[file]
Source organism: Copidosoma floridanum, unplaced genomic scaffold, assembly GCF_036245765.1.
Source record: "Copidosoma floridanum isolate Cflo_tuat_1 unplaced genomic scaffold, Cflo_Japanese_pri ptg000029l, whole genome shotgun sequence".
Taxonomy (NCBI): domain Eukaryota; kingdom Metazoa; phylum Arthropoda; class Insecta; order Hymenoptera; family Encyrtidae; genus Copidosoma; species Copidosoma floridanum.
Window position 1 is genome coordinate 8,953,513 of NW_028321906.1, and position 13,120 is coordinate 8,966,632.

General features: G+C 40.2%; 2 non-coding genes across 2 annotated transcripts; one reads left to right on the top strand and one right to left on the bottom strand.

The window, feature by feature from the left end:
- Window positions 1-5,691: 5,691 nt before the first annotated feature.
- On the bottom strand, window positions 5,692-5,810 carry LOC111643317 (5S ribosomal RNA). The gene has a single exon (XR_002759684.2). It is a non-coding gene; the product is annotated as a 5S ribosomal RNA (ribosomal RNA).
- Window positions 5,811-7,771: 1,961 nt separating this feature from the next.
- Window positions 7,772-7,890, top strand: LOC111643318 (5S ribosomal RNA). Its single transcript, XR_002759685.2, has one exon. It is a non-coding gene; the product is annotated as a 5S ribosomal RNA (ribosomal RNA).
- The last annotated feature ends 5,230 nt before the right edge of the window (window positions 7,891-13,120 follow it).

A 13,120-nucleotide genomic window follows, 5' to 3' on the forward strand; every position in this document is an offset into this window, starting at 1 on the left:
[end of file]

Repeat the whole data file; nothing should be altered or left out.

Source organism: Copidosoma floridanum, unplaced genomic scaffold, assembly GCF_036245765.1.
Source record: "Copidosoma floridanum isolate Cflo_tuat_1 unplaced genomic scaffold, Cflo_Japanese_pri ptg000029l, whole genome shotgun sequence".
Taxonomy (NCBI): domain Eukaryota; kingdom Metazoa; phylum Arthropoda; class Insecta; order Hymenoptera; family Encyrtidae; genus Copidosoma; species Copidosoma floridanum.
Window position 1 is genome coordinate 8,953,513 of NW_028321906.1, and position 13,120 is coordinate 8,966,632.

General features: G+C 40.2%; 2 non-coding genes across 2 annotated transcripts; one reads left to right on the top strand and one right to left on the bottom strand.

The window, feature by feature from the left end:
- Window positions 1-5,691: 5,691 nt before the first annotated feature.
- On the bottom strand, window positions 5,692-5,810 carry LOC111643317 (5S ribosomal RNA). The gene has a single exon (XR_002759684.2). It is a non-coding gene; the product is annotated as a 5S ribosomal RNA (ribosomal RNA).
- Window positions 5,811-7,771: 1,961 nt separating this feature from the next.
- Window positions 7,772-7,890, top strand: LOC111643318 (5S ribosomal RNA). Its single transcript, XR_002759685.2, has one exon. It is a non-coding gene; the product is annotated as a 5S ribosomal RNA (ribosomal RNA).
- The last annotated feature ends 5,230 nt before the right edge of the window (window positions 7,891-13,120 follow it).

A 13,120-nucleotide genomic window follows, 5' to 3' on the forward strand; every position in this document is an offset into this window, starting at 1 on the left: